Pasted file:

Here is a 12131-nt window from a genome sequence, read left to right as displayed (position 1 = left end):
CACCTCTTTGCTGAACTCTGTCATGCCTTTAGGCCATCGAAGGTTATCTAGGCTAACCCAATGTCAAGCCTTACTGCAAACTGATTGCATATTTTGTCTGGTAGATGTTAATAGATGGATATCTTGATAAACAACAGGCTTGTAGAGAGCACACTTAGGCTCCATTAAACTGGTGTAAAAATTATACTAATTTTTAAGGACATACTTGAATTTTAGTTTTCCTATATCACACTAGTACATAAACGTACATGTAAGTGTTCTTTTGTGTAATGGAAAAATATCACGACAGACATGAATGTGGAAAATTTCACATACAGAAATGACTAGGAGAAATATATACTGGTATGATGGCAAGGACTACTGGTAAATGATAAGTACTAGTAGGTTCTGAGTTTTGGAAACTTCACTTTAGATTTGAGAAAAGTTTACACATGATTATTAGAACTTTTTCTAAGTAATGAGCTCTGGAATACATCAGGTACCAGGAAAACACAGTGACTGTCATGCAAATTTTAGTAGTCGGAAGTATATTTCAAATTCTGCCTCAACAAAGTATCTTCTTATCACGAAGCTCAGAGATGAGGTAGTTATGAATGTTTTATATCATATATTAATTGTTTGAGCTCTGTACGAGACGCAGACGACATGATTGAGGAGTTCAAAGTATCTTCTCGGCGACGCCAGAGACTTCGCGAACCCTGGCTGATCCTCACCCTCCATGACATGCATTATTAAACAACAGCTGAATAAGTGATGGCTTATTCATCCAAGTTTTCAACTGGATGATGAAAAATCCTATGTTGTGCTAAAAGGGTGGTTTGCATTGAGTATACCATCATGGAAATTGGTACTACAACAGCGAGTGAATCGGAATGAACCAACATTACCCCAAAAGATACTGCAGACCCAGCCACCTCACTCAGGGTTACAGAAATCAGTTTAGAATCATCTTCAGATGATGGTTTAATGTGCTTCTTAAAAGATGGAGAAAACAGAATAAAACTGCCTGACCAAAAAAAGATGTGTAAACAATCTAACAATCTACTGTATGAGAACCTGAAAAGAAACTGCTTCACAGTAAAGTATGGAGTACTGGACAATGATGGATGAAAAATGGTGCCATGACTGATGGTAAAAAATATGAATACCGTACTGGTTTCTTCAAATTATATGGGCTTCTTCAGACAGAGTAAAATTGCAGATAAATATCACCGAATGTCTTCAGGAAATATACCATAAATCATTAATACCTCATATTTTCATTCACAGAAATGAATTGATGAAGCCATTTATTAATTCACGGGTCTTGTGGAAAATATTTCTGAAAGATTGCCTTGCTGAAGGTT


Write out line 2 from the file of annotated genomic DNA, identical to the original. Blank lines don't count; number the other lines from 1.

CACCTCTTTGCTGAACTCTGTCATGCCTTTAGGCCATCGAAGGTTATCTAGGCTAACCCAATGTCAAGCCTTACTGCAAACTGATTGCATATTTTGTCTGGTAGATGTTAATAGATGGATATCTTGATAAACAACAGGCTTGTAGAGAGCACACTTAGGCTCCATTAAACTGGTGTAAAAATTATACTAATTTTTAAGGACATACTTGAATTTTAGTTTTCCTATATCACACTAGTACATAAACGTACATGTAAGTGTTCTTTTGTGTAATGGAAAAATATCACGACAGACATGAATGTGGAAAATTTCACATACAGAAATGACTAGGAGAAATATATACTGGTATGATGGCAAGGACTACTGGTAAATGATAAGTACTAGTAGGTTCTGAGTTTTGGAAACTTCACTTTAGATTTGAGAAAAGTTTACACATGATTATTAGAACTTTTTCTAAGTAATGAGCTCTGGAATACATCAGGTACCAGGAAAACACAGTGACTGTCATGCAAATTTTAGTAGTCGGAAGTATATTTCAAATTCTGCCTCAACAAAGTATCTTCTTATCACGAAGCTCAGAGATGAGGTAGTTATGAATGTTTTATATCATATATTAATTGTTTGAGCTCTGTACGAGACGCAGACGACATGATTGAGGAGTTCAAAGTATCTTCTCGGCGACGCCAGAGACTTCGCGAACCCTGGCTGATCCTCACCCTCCATGACATGCATTATTAAACAACAGCTGAATAAGTGATGGCTTATTCATCCAAGTTTTCAACTGGATGATGAAAAATCCTATGTTGTGCTAAAAGGGTGGTTTGCATTGAGTATACCATCATGGAAATTGGTACTACAACAGCGAGTGAATCGGAATGAACCAACATTACCCCAAAAGATACTGCAGACCCAGCCACCTCACTCAGGGTTACAGAAATCAGTTTAGAATCATCTTCAGATGATGGTTTAATGTGCTTCTTAAAAGATGGAGAAAACAGAATAAAACTGCCTGACCAAAAAAAGATGTGTAAACAATCTAACAATCTACTGTATGAGAACCTGAAAAGAAACTGCTTCACAGTAAAGTATGGAGTACTGGACAATGATGGATGAAAAATGGTGCCATGACTGATGGTAAAAAATATGAATACCGTACTGGTTTCTTCAAATTATATGGGCTTCTTCAGACAGAGTAAAATTGCAGATAAATATCACCGAATGTCTTCAGGAAATATACCATAAATCATTAATACCTCATATTTTCATTCACAGAAATGAATTGATGAAGCCATTTATTAATTCACGGGTCTTGTGGAAAATATTTCTGAAAGATTGCCTTGCTGAAGGTT